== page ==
Why do courts require surety bonds instead of cash or security deposits from litigants, guardians, and other principals?
Generally, courts do not have the capacity to manage and keep track of cash collateral or security deposits. In the past, courts have misplaced deposited funds. Attorneys and their clients also struggled to get their deposits back if they obtained judgments in their favor.
Sureties have the necessary accounts and experience to manage cash collateral effectively, as well as return the deposits to an entitled principal. Additionally, underwriters and agents monitor accounts, and claims personnel investigate claims to ensure they do not wrongfully pay a claim. Sureties must carefully investigate all claims. Prior to investigation, a surety must obtain a “proof of loss” or else it waives a contract provision and exposes itself to liabilities.
Because of these additional services and risks, as well as the surety’s status as a “professional risk taker,” the surety charges premiums on their bonds. The premiums vary depending on the obligation and the bond penalty, as well as numerous other factors.
Since our office underwrites mostly commercial surety bonds, we deal with special hazards. Sureties cannot cancel most commercial surety bonds even if the principal fails to pay premium.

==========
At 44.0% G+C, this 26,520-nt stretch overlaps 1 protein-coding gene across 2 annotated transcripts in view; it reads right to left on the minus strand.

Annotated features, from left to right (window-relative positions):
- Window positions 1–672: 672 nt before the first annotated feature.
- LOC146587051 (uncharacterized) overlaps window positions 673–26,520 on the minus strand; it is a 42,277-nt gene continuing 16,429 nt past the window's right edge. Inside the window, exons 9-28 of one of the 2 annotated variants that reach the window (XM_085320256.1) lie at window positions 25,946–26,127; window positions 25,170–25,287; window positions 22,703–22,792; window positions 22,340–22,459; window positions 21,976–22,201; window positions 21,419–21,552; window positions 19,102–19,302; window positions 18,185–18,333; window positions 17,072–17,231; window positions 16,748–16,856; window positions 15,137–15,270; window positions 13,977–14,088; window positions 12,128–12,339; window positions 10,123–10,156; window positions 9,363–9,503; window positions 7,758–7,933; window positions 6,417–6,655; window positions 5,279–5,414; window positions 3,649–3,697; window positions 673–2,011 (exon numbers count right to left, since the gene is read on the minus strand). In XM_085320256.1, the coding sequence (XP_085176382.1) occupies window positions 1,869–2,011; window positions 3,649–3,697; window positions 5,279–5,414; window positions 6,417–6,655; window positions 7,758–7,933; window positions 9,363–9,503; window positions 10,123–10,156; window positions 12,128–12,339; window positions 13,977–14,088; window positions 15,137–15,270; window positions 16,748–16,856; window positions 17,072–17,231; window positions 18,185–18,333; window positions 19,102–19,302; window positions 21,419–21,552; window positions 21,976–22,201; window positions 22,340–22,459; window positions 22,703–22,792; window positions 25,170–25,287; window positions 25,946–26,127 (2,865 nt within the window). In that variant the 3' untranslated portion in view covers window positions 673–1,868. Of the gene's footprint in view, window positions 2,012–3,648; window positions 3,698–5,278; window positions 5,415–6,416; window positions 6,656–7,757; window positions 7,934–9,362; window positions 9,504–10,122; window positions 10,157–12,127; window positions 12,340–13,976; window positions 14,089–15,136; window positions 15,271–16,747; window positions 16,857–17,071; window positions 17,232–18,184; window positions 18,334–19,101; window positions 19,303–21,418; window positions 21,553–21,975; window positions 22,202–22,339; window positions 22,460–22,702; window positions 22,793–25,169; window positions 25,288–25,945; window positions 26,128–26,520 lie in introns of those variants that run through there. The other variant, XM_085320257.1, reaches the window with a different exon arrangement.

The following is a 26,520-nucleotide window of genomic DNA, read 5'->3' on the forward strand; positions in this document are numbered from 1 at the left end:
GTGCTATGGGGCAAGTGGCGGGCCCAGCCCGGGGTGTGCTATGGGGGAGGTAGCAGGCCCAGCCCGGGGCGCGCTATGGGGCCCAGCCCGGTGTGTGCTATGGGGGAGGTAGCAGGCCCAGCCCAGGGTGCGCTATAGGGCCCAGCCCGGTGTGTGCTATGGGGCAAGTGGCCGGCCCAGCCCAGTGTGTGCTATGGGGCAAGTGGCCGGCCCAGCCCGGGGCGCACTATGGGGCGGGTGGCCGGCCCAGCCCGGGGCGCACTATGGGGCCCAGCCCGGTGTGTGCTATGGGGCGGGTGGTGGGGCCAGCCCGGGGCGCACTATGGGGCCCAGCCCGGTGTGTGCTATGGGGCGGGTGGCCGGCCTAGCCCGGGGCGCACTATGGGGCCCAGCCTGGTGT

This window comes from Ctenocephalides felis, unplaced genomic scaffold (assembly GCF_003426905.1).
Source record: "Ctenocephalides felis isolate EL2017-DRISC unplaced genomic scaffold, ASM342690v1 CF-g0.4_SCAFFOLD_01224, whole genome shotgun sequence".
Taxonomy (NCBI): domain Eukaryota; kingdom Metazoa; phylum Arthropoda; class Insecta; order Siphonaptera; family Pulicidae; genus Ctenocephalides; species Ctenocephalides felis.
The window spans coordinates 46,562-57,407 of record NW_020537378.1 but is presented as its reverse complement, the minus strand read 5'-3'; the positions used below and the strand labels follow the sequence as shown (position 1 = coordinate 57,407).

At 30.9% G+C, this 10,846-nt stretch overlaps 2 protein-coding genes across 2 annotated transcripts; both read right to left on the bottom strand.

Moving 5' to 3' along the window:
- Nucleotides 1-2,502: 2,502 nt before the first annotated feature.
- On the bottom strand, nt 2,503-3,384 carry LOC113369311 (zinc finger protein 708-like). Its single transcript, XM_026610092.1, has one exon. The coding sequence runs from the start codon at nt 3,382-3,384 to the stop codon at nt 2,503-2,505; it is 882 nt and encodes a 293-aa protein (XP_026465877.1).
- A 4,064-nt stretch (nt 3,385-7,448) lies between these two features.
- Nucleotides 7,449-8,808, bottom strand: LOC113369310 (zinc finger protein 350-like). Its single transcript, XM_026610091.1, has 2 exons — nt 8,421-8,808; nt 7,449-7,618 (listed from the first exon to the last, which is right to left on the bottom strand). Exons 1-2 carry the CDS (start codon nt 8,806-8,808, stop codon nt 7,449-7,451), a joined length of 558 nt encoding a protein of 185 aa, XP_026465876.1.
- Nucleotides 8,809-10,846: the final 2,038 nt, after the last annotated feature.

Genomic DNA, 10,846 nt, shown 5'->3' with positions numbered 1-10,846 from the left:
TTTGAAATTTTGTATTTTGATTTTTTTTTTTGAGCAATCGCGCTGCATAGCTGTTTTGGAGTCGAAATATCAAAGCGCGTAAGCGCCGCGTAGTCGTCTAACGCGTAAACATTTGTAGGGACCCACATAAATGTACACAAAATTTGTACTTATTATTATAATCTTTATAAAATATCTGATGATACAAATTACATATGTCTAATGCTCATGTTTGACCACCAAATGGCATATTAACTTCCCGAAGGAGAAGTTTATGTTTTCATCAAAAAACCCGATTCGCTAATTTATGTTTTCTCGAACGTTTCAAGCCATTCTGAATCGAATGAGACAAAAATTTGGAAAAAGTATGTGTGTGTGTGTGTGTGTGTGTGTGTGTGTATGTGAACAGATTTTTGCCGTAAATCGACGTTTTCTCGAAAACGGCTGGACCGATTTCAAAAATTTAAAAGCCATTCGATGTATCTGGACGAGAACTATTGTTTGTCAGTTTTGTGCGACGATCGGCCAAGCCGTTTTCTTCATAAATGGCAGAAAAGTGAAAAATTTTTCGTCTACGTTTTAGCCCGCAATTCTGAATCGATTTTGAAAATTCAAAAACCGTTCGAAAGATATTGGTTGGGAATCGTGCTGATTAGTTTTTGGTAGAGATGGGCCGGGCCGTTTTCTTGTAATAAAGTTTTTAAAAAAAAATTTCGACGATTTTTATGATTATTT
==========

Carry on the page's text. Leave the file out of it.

Due to this fact, some commercial surety bonds have high rates, especially if the surety expects the obligation to last a very long time. Examples of long enduring bonds include guardianship bonds and QDOT bonds. Courts would face an extraordinary burden if they had to look after security deposits or cash collateral on long-enduring, non-cancel-able bonds.
Open-penalty bonds present extreme risks to a surety as well. These bonds, such as supersedeas, appeal, and lost instrument bonds, do not have a definite financial obligation. The surety will not know the full amount of the obligation until the litigation ended in order to account for additional sums such as attorneys’ fees, costs, and interest. Open-penalty bonds usually specify the amount of the expected judgment plus additional costs.
Courts look for surety bonds as a stamp of approval. The surety vouches for the principal and tells the court the principal will pay the obligation as well as perform their court ordered duties in the utmost good faith.